Article by both Emily Jones and Heidi Lee
Pumpkins, similar in growth patterns to watermelons, require an extensive network of vine to produce fruit. I remember the one softball-sized watermelon that caused undue happiness in our gardening family, even though our pumpkin vines never produced anything. Today most fresh pumpkins an American consumer will encounter are the ornamental variety for carving. The majority of pumpkins grown are processed into canned pumpkin according to Agricultural Marketing Resource Center. Pumpkin pie is always a holiday staple for Thanksgiving and Christmas. But many chefs do not take into account the versatility of this vine fruit. Pie is the bestseller, but pumpkin pancakes, pumpkin cookies, even pumpkin puree French toast. These recipes all turn out surprisingly moist and satisfying results.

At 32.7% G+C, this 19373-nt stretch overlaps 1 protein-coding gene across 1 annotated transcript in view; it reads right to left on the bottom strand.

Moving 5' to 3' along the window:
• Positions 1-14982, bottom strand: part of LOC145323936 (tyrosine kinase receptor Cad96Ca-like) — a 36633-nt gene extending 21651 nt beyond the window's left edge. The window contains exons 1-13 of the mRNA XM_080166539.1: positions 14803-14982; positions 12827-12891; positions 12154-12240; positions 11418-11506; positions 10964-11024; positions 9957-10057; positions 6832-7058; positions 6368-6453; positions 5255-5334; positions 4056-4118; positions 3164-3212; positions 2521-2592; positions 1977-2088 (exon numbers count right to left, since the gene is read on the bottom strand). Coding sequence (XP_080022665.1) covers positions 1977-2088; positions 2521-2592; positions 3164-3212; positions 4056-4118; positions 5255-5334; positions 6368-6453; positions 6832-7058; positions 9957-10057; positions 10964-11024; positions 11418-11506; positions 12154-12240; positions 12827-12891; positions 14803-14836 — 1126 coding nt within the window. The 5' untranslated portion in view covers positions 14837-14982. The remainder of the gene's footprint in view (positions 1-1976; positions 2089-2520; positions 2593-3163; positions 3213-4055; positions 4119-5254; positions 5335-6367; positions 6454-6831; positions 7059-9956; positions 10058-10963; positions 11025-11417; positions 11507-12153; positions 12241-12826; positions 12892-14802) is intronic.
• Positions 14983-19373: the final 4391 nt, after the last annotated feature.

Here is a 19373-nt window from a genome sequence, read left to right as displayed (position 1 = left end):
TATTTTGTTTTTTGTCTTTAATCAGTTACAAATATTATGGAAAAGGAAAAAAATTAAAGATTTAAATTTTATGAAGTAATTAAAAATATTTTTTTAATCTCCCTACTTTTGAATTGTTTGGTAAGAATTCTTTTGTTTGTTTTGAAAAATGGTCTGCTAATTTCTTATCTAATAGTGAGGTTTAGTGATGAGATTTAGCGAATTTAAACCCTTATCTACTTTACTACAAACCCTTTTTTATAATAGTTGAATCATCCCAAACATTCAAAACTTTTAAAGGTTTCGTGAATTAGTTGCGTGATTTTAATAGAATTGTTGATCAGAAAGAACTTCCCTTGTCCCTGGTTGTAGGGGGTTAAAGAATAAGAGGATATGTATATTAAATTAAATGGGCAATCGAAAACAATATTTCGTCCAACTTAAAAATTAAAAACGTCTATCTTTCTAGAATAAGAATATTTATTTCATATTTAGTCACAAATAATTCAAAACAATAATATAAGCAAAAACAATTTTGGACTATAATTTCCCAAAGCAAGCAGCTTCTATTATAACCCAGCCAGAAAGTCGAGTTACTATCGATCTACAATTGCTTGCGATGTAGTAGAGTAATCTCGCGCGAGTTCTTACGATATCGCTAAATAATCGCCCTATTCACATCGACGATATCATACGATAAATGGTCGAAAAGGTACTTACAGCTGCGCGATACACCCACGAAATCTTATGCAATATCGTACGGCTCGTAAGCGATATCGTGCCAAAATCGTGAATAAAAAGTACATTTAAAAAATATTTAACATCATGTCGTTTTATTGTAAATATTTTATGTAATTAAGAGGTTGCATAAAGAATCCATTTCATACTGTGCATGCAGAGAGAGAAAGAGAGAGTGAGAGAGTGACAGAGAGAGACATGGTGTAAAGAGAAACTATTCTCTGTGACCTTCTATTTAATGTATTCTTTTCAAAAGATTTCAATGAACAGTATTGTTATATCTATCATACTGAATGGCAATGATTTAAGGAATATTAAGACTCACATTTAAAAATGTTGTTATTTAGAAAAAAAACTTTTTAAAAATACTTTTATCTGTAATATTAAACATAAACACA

Another essential holiday fruit is the apple, which garners just about as much pie-attention as the pumpkin during the Thanksgiving feast. While pumpkins tend to be dealt with in canned form, apples when fresh and in season provide a fantastic filling with just the right amount of crunch. Again, this fruit can be put to a variety of recipes to add that great apple-cinnamon flavor to more than just the apple pie on the holiday table. The tiny test kitchen was filled with smells of both as we explored not only the world of the pumpkin and apple pie, but great and delicious alternatives that can put all that extra goodness to use.